Below are the main takes from today’s announcements (plus some commentary of course):
- Long list of features aimed at the Enterprise market:
- Push email\calendar\contacts
- Global address list
- Cisco IPsec VPN
- Two-factor authentication, certificates and identities.
- Enterprise-class Wi-Fi with WPA2/802.1x.
- Security tools to enforce security policies.
- Deployment tools to allow an organization to configure and set thousands of devices easily.
- Data Security – Ability to protect iPhone data and remotely wipe it.
- Apple licensed the Microsoft Exchange ActiveSync protocol and will feature full Exchange sync support on the next iPhone update.
“With ActiveSync, the iPhone talks directly to Exchange. So the iPhone will get push e-mail, push calendaring, push contacts, global access lists, and remote wipe, all while talking to Exchange. And it’s built into the existing applications — mail goes into the same Mail program, calendar into the same Calendar, and so on.”
- iPhone SDK
“Starting today we’re opening up the same APIs and tools that we use to develop our own applications today. Now, there are a lot of pieces that make up an SDK. But the most important are the APIs and the platform. And we have a great one, Mac OS X.” Layers: Core OS, Core Services, Media, and Cocoa. “To build the iPhone OS, we took the bottom three layers and moved them across. Now Cocoa is interesting… it’s the best application framework out there, but it’s based on a keyboard and mouse.” Instead, they build Cocoa Touch, based on touch interaction with the iPhone OS.”
According to Apple, its opening up all the APIs used by its own developers to develop the iPhone applications. They’re also building tools to support developers (on a Mac):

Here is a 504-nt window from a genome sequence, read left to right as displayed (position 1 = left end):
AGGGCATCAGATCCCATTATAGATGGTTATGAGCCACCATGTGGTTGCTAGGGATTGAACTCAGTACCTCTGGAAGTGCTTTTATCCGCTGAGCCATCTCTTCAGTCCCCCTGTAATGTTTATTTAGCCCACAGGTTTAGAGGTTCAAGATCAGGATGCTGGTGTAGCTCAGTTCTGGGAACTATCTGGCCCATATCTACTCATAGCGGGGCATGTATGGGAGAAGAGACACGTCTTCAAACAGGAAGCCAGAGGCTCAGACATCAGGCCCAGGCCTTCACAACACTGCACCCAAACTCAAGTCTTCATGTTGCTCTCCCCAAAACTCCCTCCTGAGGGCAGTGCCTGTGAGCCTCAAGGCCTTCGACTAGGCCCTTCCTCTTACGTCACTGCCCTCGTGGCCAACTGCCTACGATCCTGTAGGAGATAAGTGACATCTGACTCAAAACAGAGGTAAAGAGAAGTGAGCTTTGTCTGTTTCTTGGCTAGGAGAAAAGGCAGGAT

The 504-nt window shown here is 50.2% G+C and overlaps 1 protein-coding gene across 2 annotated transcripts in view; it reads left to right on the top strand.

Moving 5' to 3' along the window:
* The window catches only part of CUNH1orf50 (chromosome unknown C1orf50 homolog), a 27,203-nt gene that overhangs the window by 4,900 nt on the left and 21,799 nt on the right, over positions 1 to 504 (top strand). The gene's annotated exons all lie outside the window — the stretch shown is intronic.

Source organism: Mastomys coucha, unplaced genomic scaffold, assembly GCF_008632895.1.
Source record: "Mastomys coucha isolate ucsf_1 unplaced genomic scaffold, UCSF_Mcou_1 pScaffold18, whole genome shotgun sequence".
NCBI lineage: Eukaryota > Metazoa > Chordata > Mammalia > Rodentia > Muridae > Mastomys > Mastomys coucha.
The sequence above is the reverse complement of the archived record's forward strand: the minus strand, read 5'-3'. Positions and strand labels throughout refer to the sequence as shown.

“Now a brand new development tool, the iPhone Simulator. Runs on a Mac, and simulates the entire API stack of the iPhone OS. So right here, on your Mac, you can run your application in the simulator, which gives you an incredible turnaround time on development.”
- iTunes as an Application Market
Apple is using iTunes to allow distributing and selling applications. Developers have a standard platform to be used for distributing their application.
The application store is going to be the exclusive way to distribute applications to the iPhone. It is going to be free of charge for free applications and will involve a 30% fee of revenues of commercial applications.
Reminds me of Nintendo tactics – in its early days, Nintendo kept all manufacturing rights for Nintendo hardware. Being the manufacturer of Nintendo cassettes media it made all its developer buy its media to be able to distributing games…
- Gaming platform
One of the aspects of the SDK is that it supports OpenGL for graphics and OpenAL for sound.
Apple had representative from EA testifying about the iPhone as a gaming platform and talking about games they’re working on.
Apple is selling the iPhone as a device with serious gaming capabilities. I bet we’ll also see more desktop oldies converted to iPhone now….
Combines with iTunes as a game distribution platform Apple can be on to something interesting here… Kind of like what Microsoft is doing with Xbox Live! Arcade
- Business Applications Platform
The iPhone graphics capabilities can also be used for analytics in business applications, as demonstrated by a SalesForce.com application:
“Salesforce automation application comes on screen. There’s a needle showing how a sales guy is doing, on a spectrum from red to green. A full iPhone toolbar on the bottom, and a native iPhone list at the top.”
Other demos shown:
- Apple also had AOL talking about bringing AIM to the iPhone. I guess the other instant messaging platforms will follow…
- Epocrates – Software used by doctors. I guess Apple is joining Microsoft, Google, SAP and Oracle in attacking the health market
Kleiner Perkins announced a $100 million iFund for investment in startups who create applications for the iPhone.
I wonder how corporate IT is going to treat these new features. Richard Koman at ZDnet seems skeptic…
In any case, an iPhone SDK plus tight integration with Exchange can bring up some interesting ideas for Enterprise Applications like the ones we’re doing at SAP…
An iPhone Duet (iDuet) anyone?